For ages the only kit available was the old (1974 !) Tamiya kit. It was a late production model and was wrong in size and shape. In 2001 academy came up with two Stuarts kits, much better than the Tamiya kit but they were M3s. AFV club then came with a gorgeous M3A3 in 2003, promising a “soon to come” M5A1 … which only appeared a few months ago, early 2008 !

So was it worth waiting ?

Definitely yes.


AFV Club gives us a nice rendition of the early production M5A1 which, notwithstanding  a few minor details, can be built as it comes out of the box and will allow you to build a fairly accurate tank.

What you get is nicely molded parts with crisp details, vinyl tracks, an aluminum gun barrel and  some photo etched parts. There is also a towing cable that looks very realistic once installed on the finished tank.

So where are the flaws ? There always are flaws …

The only “major” concern seems to be the rear of the tank. I mean where the engine access doors and exhausts are located. 

During the production life of the M5A1 one can find three different types of rears.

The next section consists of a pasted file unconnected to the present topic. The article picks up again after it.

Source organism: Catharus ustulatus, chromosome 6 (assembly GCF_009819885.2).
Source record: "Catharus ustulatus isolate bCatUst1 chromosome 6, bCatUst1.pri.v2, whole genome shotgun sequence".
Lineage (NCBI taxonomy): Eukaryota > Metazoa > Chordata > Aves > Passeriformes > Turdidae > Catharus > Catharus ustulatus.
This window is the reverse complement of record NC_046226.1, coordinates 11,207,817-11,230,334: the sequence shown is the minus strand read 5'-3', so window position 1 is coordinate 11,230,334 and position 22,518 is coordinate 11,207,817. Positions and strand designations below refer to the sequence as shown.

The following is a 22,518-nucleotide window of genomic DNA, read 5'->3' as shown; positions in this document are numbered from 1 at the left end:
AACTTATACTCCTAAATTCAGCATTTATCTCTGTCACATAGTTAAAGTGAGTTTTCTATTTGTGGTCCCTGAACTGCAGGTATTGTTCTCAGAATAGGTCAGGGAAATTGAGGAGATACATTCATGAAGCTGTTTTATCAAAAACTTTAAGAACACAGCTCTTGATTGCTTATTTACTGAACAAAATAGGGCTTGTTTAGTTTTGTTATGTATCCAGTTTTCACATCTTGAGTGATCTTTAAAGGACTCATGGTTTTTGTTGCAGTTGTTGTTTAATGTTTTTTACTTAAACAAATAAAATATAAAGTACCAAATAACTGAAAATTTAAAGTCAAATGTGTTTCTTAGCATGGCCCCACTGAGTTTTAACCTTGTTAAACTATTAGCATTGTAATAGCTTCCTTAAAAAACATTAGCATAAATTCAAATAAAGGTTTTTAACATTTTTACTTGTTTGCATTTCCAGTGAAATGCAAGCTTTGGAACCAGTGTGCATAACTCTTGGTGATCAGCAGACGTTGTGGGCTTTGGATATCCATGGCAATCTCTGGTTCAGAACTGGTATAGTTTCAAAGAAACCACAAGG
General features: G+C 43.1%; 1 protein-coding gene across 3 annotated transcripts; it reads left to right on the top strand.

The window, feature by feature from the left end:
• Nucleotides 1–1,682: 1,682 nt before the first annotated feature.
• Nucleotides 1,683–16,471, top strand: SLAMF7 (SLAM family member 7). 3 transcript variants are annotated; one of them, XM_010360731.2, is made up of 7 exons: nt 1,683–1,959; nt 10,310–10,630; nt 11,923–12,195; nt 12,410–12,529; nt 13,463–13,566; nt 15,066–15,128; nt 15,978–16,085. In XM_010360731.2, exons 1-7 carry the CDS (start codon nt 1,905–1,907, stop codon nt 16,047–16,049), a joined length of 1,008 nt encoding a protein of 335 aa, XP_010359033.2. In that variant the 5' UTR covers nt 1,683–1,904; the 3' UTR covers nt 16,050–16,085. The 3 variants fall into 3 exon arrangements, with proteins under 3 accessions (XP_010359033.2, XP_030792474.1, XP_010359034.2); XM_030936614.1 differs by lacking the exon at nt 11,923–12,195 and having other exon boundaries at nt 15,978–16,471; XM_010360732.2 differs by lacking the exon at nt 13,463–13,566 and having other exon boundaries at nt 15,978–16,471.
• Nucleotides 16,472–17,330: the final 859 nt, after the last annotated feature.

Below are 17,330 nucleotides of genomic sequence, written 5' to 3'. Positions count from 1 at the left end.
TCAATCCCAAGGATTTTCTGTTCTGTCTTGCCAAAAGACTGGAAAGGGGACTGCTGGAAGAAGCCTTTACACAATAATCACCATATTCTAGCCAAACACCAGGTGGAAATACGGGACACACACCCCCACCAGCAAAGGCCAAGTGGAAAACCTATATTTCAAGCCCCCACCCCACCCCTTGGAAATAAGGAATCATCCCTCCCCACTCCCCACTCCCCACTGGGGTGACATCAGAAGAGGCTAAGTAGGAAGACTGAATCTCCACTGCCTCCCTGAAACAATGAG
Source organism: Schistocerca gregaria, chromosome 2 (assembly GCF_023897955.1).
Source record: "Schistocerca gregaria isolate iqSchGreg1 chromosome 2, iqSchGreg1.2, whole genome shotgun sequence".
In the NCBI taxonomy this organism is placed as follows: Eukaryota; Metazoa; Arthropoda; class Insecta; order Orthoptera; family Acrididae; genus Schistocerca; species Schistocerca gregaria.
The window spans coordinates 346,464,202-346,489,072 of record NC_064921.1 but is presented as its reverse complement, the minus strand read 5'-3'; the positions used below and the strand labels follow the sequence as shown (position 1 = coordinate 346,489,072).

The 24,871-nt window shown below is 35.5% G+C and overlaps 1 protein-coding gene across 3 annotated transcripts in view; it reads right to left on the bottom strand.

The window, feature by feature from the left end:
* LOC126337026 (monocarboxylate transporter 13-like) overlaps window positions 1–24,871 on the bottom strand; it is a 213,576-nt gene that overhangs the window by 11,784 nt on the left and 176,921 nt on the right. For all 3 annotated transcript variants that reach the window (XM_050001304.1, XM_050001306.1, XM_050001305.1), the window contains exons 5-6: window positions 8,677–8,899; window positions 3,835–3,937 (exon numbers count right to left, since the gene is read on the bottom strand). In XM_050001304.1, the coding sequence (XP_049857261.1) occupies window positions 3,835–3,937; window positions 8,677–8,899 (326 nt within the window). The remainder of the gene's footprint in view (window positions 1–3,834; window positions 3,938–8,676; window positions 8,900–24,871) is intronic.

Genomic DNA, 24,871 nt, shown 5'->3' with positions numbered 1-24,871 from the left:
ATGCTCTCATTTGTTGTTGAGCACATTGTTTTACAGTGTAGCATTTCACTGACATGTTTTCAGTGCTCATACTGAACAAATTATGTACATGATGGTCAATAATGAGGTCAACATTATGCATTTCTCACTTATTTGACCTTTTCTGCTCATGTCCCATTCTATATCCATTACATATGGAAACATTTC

The early type with only the exhaust pipes coming out and no deflectors or screenings. Let’s call this version Mark I. Then rather quickly two exhaust deflectors were installed, they were both full width, the upper one being articulated and could be set in the “up” position. Let’s call that Mark II version and at last a towing pintle was added so the lower deflector was divided in two parts separated by the towing pintle. Let’s call this version Mark III. So where’s the point ? The Mark III is closely associated with the late type turret and of course the kit turret is an early one (lots of differences indeed between the two types !). (See picture to the right).

 Question : is it impossible to find a Mark III rear and an early turret ?

Answer : no … but the kit doesn’t provide the exhaust deflectors that should be there along with the towing pintle …